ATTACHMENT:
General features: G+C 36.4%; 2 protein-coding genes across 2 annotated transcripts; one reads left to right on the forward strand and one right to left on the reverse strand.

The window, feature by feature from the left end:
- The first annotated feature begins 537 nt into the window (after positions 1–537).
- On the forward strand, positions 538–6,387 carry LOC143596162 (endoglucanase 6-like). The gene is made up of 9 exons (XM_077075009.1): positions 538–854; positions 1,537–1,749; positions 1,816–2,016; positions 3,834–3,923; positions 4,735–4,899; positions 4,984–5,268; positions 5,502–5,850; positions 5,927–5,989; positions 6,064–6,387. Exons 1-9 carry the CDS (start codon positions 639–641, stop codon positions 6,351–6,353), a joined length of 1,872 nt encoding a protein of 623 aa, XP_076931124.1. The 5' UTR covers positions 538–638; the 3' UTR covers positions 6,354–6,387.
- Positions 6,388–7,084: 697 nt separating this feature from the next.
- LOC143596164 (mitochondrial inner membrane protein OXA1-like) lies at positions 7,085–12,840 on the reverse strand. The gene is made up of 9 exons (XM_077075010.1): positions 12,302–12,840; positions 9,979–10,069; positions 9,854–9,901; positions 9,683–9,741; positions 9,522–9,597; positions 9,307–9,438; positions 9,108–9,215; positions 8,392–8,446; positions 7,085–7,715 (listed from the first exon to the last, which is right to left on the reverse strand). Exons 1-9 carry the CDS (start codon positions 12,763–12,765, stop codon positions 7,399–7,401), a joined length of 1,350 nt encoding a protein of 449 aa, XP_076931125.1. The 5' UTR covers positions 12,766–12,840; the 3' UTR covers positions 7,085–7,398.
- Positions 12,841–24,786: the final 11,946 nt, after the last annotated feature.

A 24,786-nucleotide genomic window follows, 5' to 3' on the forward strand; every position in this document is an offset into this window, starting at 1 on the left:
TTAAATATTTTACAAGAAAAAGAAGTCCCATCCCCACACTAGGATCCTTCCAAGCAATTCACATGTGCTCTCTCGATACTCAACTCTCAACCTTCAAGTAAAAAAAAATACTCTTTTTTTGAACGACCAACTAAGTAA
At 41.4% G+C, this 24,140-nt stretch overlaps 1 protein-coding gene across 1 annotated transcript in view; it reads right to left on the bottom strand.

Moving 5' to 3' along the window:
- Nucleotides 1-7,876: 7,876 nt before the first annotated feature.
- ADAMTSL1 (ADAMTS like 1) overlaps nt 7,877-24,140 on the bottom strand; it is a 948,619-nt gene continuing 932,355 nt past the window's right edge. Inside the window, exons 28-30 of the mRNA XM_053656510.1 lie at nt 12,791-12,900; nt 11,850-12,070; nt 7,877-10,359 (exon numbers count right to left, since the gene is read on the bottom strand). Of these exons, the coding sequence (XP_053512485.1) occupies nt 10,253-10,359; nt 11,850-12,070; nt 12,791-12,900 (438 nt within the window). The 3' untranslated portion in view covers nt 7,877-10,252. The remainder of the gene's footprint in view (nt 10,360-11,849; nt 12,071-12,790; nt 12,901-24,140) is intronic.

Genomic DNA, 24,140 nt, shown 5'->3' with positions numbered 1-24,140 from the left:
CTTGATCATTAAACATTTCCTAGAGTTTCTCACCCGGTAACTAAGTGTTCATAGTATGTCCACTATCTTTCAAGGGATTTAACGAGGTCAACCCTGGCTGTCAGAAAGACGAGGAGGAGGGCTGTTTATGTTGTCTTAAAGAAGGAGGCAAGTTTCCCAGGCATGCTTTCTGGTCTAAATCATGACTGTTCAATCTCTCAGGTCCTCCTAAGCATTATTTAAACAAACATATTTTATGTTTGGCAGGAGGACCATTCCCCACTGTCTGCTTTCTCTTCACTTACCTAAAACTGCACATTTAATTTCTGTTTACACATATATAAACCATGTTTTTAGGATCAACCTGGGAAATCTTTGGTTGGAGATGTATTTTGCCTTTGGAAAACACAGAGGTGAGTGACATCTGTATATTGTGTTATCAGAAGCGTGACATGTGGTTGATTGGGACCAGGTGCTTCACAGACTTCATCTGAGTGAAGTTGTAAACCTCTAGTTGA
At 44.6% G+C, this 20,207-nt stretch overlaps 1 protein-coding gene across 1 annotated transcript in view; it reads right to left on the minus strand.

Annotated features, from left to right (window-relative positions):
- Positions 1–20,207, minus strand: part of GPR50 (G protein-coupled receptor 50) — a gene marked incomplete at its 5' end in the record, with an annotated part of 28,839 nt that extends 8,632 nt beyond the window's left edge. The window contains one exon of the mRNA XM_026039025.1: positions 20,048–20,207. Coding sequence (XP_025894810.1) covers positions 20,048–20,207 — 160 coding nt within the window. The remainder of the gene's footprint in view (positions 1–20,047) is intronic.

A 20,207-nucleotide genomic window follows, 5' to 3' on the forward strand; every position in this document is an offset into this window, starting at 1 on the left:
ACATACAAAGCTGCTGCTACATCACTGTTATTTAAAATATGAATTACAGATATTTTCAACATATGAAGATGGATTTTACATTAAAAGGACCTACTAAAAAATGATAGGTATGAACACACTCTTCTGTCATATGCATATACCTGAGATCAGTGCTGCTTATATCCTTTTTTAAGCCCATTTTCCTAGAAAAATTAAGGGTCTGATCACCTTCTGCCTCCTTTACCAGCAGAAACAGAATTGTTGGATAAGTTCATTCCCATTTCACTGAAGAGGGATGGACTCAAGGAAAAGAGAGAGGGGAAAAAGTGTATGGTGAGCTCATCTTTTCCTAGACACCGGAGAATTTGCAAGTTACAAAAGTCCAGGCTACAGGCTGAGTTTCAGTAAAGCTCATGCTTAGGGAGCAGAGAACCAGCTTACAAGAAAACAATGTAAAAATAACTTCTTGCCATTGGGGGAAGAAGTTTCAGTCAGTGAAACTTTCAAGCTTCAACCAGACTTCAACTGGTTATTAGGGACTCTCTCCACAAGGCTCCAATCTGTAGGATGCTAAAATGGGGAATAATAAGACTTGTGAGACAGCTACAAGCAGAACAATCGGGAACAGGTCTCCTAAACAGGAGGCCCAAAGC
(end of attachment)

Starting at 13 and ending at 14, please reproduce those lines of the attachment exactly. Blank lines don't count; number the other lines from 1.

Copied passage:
- ADAMTSL1 (ADAMTS like 1) overlaps nt 7,877-24,140 on the bottom strand; it is a 948,619-nt gene continuing 932,355 nt past the window's right edge. Inside the window, exons 28-30 of the mRNA XM_053656510.1 lie at nt 12,791-12,900; nt 11,850-12,070; nt 7,877-10,359 (exon numbers count right to left, since the gene is read on the bottom strand). Of these exons, the coding sequence (XP_053512485.1) occupies nt 10,253-10,359; nt 11,850-12,070; nt 12,791-12,900 (438 nt within the window). The 3' untranslated portion in view covers nt 7,877-10,252. The remainder of the gene's footprint in view (nt 10,360-11,849; nt 12,071-12,790; nt 12,901-24,140) is intronic.

Genomic DNA, 24,140 nt, shown 5'->3' with positions numbered 1-24,140 from the left: